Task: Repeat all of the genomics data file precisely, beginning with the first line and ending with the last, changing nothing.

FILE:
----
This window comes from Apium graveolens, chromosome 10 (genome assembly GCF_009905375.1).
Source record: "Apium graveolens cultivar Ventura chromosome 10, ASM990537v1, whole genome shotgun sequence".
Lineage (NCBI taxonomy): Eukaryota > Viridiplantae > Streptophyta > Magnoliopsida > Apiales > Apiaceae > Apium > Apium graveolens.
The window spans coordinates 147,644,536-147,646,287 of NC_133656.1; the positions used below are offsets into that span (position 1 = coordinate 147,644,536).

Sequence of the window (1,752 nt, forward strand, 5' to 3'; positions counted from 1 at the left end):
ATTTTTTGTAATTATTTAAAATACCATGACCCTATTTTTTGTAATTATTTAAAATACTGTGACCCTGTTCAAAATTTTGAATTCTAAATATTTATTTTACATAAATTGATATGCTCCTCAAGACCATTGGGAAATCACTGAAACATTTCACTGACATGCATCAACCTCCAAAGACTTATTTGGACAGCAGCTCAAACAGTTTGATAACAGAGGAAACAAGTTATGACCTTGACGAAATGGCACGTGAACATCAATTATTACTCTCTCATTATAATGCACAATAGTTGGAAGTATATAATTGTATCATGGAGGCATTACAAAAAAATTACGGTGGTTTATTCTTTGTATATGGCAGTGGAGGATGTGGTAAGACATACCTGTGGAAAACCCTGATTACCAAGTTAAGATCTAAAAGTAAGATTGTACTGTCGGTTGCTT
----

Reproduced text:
This window comes from Apium graveolens, chromosome 10 (genome assembly GCF_009905375.1).
Source record: "Apium graveolens cultivar Ventura chromosome 10, ASM990537v1, whole genome shotgun sequence".
Lineage (NCBI taxonomy): Eukaryota > Viridiplantae > Streptophyta > Magnoliopsida > Apiales > Apiaceae > Apium > Apium graveolens.
The window spans coordinates 147,644,536-147,646,287 of NC_133656.1; the positions used below are offsets into that span (position 1 = coordinate 147,644,536).

Sequence of the window (1,752 nt, forward strand, 5' to 3'; positions counted from 1 at the left end):
ATTTTTTGTAATTATTTAAAATACCATGACCCTATTTTTTGTAATTATTTAAAATACTGTGACCCTGTTCAAAATTTTGAATTCTAAATATTTATTTTACATAAATTGATATGCTCCTCAAGACCATTGGGAAATCACTGAAACATTTCACTGACATGCATCAACCTCCAAAGACTTATTTGGACAGCAGCTCAAACAGTTTGATAACAGAGGAAACAAGTTATGACCTTGACGAAATGGCACGTGAACATCAATTATTACTCTCTCATTATAATGCACAATAGTTGGAAGTATATAATTGTATCATGGAGGCATTACAAAAAAATTACGGTGGTTTATTCTTTGTATATGGCAGTGGAGGATGTGGTAAGACATACCTGTGGAAAACCCTGATTACCAAGTTAAGATCTAAAAGTAAGATTGTACTGTCGGTTGCTT